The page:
- Promotional models.
If you’re watching your budget, don’t hesitate to ask what you can supply yourself. Even if you take a half day to shop after arrival, it can represent a few hundred dollars (a nice client dinner) in savings.
In addition to furnishing the booth, there are essential items that you’ll want to include for a happier experience for your team that’ll be working.
- Business cards…for everyone.
- Power strips w/ surge protection and ideally, USB ports as well as electrical outlets.
- Phone chargers.
- Comfortable shoes.
- Lip balm. Hand sanitizer. Hand lotion.
- First aid kit. Or, at least, band-aids.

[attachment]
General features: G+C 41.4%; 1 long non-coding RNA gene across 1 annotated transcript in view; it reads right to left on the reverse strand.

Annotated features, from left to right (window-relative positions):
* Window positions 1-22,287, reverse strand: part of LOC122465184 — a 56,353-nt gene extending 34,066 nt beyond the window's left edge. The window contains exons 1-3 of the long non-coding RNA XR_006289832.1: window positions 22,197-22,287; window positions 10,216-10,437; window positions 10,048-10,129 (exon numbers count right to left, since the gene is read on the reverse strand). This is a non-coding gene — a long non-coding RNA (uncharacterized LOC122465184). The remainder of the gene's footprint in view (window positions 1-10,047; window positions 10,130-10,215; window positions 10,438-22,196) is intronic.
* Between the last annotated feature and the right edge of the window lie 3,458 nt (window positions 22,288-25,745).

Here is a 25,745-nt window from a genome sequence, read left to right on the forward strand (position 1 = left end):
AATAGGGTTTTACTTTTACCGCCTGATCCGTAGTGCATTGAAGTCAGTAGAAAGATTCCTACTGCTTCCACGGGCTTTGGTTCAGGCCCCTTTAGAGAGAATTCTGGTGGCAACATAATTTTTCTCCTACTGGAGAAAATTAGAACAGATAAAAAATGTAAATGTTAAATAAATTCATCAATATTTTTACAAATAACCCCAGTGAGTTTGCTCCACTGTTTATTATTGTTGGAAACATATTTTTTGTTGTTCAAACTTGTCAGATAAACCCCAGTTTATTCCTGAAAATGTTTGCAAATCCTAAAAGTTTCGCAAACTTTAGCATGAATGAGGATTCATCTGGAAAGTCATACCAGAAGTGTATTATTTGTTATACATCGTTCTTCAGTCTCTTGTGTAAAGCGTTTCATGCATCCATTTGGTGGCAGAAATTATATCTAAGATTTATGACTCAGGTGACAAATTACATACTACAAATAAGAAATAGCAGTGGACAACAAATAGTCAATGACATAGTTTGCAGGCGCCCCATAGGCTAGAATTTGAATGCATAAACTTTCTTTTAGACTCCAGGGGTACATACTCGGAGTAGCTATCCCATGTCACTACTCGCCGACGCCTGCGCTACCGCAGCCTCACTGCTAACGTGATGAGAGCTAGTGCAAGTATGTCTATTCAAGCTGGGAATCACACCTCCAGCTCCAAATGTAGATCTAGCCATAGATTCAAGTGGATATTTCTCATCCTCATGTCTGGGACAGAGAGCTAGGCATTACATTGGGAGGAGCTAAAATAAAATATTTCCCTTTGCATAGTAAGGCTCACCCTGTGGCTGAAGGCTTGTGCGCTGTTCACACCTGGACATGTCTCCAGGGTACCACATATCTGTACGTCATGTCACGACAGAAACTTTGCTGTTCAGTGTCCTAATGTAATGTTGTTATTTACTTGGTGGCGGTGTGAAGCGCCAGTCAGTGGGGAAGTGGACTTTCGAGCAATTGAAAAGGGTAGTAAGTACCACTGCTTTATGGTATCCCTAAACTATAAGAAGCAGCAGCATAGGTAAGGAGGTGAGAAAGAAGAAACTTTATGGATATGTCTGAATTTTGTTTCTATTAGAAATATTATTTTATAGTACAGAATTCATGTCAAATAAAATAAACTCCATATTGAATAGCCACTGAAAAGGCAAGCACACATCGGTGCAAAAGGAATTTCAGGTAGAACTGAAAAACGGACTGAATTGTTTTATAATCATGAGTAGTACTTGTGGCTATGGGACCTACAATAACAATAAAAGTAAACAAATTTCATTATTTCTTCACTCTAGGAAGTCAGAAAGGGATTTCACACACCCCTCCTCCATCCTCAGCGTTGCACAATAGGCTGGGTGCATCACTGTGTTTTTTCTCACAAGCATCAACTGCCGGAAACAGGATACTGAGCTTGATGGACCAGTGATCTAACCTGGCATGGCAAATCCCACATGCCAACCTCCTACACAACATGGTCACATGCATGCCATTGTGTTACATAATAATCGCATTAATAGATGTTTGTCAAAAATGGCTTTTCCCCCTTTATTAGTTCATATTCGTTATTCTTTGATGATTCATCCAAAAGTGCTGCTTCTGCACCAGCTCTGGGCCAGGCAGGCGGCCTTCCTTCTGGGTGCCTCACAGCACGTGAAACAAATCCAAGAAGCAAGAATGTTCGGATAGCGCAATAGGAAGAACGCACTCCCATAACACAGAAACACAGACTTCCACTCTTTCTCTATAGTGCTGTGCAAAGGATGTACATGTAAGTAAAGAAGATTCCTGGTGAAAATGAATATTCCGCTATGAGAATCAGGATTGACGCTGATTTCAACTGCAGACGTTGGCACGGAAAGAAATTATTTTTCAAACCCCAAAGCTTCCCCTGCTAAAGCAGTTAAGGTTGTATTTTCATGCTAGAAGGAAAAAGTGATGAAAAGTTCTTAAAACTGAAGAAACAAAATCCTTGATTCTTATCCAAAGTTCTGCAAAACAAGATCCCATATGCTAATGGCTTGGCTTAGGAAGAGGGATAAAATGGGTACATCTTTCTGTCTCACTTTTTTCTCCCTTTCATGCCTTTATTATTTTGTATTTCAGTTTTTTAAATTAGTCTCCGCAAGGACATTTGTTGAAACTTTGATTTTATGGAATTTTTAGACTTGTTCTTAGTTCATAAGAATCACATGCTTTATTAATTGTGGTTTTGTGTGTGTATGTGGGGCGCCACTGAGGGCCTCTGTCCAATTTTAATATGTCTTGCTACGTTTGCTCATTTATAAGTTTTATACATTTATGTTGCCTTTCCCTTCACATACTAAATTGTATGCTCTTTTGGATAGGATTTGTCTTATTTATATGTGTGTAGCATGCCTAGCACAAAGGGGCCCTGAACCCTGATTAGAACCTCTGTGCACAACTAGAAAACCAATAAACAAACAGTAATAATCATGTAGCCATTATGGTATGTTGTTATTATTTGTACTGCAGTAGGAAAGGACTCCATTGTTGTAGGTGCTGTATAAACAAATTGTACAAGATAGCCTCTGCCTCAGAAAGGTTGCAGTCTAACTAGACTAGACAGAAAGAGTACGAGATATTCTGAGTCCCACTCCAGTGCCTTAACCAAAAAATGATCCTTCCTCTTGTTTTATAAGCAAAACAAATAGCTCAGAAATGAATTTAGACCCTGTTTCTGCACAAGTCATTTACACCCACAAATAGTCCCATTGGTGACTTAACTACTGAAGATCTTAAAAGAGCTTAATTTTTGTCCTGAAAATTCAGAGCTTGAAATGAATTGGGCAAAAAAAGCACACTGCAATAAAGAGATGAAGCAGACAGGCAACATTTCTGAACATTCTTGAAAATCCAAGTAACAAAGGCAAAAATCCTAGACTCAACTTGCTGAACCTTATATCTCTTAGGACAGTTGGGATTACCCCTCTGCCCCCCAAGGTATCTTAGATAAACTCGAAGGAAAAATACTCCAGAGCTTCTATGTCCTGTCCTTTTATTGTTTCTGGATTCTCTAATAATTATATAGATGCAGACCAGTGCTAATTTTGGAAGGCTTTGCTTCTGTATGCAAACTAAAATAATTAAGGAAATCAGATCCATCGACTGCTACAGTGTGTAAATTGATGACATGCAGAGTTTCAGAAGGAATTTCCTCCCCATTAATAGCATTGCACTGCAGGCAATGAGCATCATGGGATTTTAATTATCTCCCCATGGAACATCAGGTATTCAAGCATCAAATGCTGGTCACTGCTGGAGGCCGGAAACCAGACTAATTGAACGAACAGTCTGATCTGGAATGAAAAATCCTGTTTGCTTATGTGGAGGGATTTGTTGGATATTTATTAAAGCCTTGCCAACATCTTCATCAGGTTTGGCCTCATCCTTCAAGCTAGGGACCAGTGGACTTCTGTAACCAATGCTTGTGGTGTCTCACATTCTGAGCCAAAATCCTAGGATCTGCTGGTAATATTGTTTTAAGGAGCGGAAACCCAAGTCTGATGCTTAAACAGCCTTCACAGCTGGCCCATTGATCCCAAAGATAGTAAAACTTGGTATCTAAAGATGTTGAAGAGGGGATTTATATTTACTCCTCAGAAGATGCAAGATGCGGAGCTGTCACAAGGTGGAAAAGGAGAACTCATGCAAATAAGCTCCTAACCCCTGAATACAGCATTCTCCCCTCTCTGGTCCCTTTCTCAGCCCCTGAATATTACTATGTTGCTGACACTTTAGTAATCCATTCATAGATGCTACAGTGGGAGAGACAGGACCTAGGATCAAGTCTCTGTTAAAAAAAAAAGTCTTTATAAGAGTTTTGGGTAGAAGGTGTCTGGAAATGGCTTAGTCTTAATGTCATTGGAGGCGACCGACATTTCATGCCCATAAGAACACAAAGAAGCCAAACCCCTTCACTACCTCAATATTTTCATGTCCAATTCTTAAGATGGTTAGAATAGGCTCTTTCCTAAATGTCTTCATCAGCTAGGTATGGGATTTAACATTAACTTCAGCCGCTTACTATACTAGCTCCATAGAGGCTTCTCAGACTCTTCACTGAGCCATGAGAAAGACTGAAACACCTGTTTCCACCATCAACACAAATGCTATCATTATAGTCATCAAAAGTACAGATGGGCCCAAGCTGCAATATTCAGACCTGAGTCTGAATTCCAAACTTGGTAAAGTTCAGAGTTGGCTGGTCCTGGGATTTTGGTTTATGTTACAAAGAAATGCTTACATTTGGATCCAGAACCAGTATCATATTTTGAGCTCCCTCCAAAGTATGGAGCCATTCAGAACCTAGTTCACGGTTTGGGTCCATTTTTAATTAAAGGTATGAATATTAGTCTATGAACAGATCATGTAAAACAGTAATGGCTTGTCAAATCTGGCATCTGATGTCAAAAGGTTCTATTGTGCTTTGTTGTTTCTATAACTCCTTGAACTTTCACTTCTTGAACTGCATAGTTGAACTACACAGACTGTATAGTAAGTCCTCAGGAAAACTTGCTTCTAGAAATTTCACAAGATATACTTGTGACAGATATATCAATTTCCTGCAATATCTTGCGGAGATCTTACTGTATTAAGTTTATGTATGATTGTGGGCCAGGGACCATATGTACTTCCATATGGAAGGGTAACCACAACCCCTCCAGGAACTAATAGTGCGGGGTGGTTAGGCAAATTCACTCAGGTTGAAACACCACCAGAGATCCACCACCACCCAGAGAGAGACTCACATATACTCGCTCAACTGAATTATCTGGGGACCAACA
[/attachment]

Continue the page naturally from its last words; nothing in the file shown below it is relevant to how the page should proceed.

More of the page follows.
- OTC pain medication.
- Show schedules, both for the show and for your team.
- Marketing collateral.
If print, consider how they will be stored and accessed
As part of your advance planning for promoting your presence at the upcoming event, devise a compelling reason for people to come to your booth. Who wouldn’t want to register to win a MacBook Air, or a 3-day getaway, or…?
Make it easy for people to find your exhibit space. Publish a map with directions to a special event landing page. Include it in all your promo materials, emails, LinkedIn business page.
Even if you started planning well in advance, your budget may mean you’ve got a 10X10 booth in the midst of aisle after aisle of other 10x10’s.
Have your sales team talk about the upcoming show. Find out who’s going and schedule meetings in advance. There’s nothing worse than being told they’re already booked up when you see them on the floor!
And, make dinner reservations! Invite your highest priority clients and prospects to dinners and breakfasts and a farewell party at your booth to close out the show.
On The Floor